179 UCLA patients may have been infected by 'superbug' bacteria

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At least 179 patients at Ronald Reagan UCLA Medical Center may have been exposed to a potentially deadly 'superbug.'

At least 179 patients at Ronald Reagan UCLA Medical Center may have been exposed to a potentially deadly "superbug."

The possible exposure to carbapenem-resistant Enterobacteriaceae (CRE) happened "during complex endoscopic procedures between October 2014 and January 2015," the hospital said in a statement.

The scopes used for the procedures were sterilized, the hospital said, but an internal investigation found that CRE "may have been transmitted during a procedure that uses this specialized scope to diagnose and treat pancreaticobiliary diseases."

The statement revealed that seven UCLA patients have been infected by CRE, and it may have been a "contributing factor in the death of two patients."

According to the Centers for Disease Control and Prevention, CRE is difficult to treat because the germs have high levels of resistance to antibiotics. The bacteria can cause infections of the bladder or lungs, leading to coughing, fever or chills.

"It's a very potent, virulent organism that can cause death. I think people should be scared," said Dr. Sanjeev Seth, an ER physician in L.A.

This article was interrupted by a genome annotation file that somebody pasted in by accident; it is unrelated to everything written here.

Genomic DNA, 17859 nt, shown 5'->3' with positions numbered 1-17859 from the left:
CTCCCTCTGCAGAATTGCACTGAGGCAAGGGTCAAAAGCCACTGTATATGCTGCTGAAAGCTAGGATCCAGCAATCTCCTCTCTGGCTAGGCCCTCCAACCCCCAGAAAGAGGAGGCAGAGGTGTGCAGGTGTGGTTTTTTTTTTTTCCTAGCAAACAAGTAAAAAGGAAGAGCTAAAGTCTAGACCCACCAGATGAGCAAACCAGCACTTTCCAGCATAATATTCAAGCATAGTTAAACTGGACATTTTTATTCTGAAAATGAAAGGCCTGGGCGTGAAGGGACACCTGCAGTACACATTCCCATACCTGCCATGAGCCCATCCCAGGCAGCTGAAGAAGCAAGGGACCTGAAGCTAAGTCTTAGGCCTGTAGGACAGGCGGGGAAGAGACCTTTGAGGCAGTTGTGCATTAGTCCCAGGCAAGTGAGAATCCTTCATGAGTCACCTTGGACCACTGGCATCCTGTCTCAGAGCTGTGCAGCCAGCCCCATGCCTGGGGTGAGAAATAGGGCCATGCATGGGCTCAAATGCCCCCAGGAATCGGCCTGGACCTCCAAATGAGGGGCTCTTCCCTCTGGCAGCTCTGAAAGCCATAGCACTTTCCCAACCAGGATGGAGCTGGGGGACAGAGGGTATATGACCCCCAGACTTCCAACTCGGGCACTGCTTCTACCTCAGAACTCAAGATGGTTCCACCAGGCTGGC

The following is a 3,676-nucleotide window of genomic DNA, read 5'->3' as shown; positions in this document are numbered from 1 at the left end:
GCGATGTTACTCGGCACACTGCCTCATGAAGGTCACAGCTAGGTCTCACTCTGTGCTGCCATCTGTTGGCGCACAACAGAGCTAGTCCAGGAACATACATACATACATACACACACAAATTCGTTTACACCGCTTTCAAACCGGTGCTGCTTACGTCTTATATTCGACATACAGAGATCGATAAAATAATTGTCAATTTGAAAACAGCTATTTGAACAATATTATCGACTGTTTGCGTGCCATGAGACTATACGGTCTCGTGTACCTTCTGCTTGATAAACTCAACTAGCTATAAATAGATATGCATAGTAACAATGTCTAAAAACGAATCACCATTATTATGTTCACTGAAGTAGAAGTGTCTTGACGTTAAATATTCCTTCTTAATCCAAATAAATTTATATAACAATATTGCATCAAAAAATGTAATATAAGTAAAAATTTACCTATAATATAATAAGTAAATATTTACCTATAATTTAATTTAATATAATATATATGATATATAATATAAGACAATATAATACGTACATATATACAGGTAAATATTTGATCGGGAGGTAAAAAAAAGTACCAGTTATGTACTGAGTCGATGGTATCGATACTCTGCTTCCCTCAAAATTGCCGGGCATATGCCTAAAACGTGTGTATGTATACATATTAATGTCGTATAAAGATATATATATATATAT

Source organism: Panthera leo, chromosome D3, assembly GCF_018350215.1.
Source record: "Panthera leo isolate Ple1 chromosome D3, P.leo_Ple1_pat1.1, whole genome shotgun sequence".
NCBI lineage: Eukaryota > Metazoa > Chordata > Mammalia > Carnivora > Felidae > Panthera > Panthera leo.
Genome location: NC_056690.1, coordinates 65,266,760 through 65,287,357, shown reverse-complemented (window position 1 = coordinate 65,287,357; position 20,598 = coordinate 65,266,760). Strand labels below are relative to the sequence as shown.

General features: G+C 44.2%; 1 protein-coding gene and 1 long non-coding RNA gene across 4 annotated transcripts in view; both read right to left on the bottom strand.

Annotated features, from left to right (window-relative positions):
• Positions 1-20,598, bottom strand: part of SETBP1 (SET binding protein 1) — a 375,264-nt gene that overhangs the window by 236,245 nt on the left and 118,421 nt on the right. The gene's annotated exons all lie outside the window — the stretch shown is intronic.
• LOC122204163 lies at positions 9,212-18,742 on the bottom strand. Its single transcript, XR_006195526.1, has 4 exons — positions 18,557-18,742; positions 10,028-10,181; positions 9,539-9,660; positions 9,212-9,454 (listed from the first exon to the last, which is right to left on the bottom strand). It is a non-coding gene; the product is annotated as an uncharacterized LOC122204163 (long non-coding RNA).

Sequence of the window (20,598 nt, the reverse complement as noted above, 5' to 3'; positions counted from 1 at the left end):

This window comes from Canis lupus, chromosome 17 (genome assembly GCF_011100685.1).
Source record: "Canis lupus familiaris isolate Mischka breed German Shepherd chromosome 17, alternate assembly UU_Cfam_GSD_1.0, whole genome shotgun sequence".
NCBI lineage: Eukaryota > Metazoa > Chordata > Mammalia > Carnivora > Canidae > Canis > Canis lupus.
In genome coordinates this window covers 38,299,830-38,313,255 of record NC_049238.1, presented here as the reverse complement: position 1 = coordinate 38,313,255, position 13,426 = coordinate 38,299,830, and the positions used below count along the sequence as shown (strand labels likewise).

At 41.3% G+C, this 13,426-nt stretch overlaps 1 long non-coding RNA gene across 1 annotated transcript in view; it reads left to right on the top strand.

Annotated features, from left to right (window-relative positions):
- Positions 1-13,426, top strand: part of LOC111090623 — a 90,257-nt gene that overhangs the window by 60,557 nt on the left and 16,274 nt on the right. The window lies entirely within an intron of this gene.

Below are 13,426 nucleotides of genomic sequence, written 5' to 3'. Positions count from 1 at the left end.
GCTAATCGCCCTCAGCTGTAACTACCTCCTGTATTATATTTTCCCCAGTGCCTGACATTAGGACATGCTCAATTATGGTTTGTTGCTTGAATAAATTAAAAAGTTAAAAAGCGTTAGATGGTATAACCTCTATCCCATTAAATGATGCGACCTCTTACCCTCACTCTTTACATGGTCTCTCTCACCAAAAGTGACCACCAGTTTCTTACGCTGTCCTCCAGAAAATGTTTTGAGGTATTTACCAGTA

Seth says CRE has most likely evolved into a "superbug" over the past couple decades. The CDC says CRE's death rates can be as high as 50 percent.

The two scopes involved with the exposure have been removed, and UCLA is now in the process of decontamination.

The patients will be offered a free home testing kit that will be analyzed at UCLA.

Meantime, Seth says expect more "superbugs" to claim more lives in the near future.

"There will be a new CRE, a new version in years to come. Unfortunately, we're going to see the evolution of other resistant organisms. It's sort of like an arms race," Seth said.

Pete Kaufman, an attorney who is representing one of the patients who contracted CRE, says he does not blame UCLA, but instead the manufacturer of the scopes, Japan-based Olympus.

The Los Angeles County Department of Health and the California Department of Public Health have been notified and the investigation is ongoing.

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